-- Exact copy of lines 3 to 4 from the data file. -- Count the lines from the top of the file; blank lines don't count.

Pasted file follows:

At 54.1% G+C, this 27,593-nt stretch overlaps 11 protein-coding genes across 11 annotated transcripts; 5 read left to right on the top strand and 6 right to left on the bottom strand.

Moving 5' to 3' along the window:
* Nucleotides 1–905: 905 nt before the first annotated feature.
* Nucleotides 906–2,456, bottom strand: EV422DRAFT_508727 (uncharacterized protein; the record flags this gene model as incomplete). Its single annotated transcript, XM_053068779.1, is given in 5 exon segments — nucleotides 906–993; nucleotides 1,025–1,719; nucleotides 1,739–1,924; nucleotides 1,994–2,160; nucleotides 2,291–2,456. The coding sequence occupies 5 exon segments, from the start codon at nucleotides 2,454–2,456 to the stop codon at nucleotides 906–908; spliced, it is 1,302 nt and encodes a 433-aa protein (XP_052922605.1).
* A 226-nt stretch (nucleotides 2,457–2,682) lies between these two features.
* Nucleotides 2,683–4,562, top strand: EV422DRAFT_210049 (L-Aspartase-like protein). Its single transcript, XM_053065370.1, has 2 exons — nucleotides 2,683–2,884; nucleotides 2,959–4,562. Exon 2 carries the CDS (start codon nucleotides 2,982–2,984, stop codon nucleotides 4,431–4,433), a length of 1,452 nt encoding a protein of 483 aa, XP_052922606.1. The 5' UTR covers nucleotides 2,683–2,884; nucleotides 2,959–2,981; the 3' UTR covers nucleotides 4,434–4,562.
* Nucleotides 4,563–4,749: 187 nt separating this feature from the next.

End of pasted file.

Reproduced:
* Nucleotides 1–905: 905 nt before the first annotated feature.
* Nucleotides 906–2,456, bottom strand: EV422DRAFT_508727 (uncharacterized protein; the record flags this gene model as incomplete). Its single annotated transcript, XM_053068779.1, is given in 5 exon segments — nucleotides 906–993; nucleotides 1,025–1,719; nucleotides 1,739–1,924; nucleotides 1,994–2,160; nucleotides 2,291–2,456. The coding sequence occupies 5 exon segments, from the start codon at nucleotides 2,454–2,456 to the stop codon at nucleotides 906–908; spliced, it is 1,302 nt and encodes a 433-aa protein (XP_052922605.1).